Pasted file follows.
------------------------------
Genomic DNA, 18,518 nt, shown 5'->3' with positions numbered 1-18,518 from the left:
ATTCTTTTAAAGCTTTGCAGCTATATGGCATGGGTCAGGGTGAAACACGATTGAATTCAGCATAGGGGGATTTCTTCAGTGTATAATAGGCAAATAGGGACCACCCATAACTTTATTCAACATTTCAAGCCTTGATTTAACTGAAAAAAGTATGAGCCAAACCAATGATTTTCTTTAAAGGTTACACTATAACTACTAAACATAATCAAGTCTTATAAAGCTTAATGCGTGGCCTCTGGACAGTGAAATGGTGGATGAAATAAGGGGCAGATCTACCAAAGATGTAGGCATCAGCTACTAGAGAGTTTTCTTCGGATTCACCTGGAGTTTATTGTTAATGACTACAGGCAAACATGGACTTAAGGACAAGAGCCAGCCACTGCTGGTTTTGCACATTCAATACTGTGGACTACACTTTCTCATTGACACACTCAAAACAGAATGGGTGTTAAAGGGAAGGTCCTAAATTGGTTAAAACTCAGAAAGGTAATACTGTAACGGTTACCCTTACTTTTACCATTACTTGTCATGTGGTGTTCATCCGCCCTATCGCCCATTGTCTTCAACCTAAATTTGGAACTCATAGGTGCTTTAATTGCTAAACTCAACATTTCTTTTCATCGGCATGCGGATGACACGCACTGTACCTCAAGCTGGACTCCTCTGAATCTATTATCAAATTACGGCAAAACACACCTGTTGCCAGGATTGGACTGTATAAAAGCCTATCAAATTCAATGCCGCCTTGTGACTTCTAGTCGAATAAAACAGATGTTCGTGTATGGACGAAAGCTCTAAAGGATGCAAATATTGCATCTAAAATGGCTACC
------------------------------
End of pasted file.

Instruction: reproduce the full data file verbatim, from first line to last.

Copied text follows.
Genomic DNA, 18,518 nt, shown 5'->3' with positions numbered 1-18,518 from the left:
ATTCTTTTAAAGCTTTGCAGCTATATGGCATGGGTCAGGGTGAAACACGATTGAATTCAGCATAGGGGGATTTCTTCAGTGTATAATAGGCAAATAGGGACCACCCATAACTTTATTCAACATTTCAAGCCTTGATTTAACTGAAAAAAGTATGAGCCAAACCAATGATTTTCTTTAAAGGTTACACTATAACTACTAAACATAATCAAGTCTTATAAAGCTTAATGCGTGGCCTCTGGACAGTGAAATGGTGGATGAAATAAGGGGCAGATCTACCAAAGATGTAGGCATCAGCTACTAGAGAGTTTTCTTCGGATTCACCTGGAGTTTATTGTTAATGACTACAGGCAAACATGGACTTAAGGACAAGAGCCAGCCACTGCTGGTTTTGCACATTCAATACTGTGGACTACACTTTCTCATTGACACACTCAAAACAGAATGGGTGTTAAAGGGAAGGTCCTAAATTGGTTAAAACTCAGAAAGGTAATACTGTAACGGTTACCCTTACTTTTACCATTACTTGTCATGTGGTGTTCATCCGCCCTATCGCCCATTGTCTTCAACCTAAATTTGGAACTCATAGGTGCTTTAATTGCTAAACTCAACATTTCTTTTCATCGGCATGCGGATGACACGCACTGTACCTCAAGCTGGACTCCTCTGAATCTATTATCAAATTACGGCAAAACACACCTGTTGCCAGGATTGGACTGTATAAAAGCCTATCAAATTCAATGCCGCCTTGTGACTTCTAGTCGAATAAAACAGATGTTCGTGTATGGACGAAAGCTCTAAAGGATGCAAATATTGCATCTAAAATGGCTACC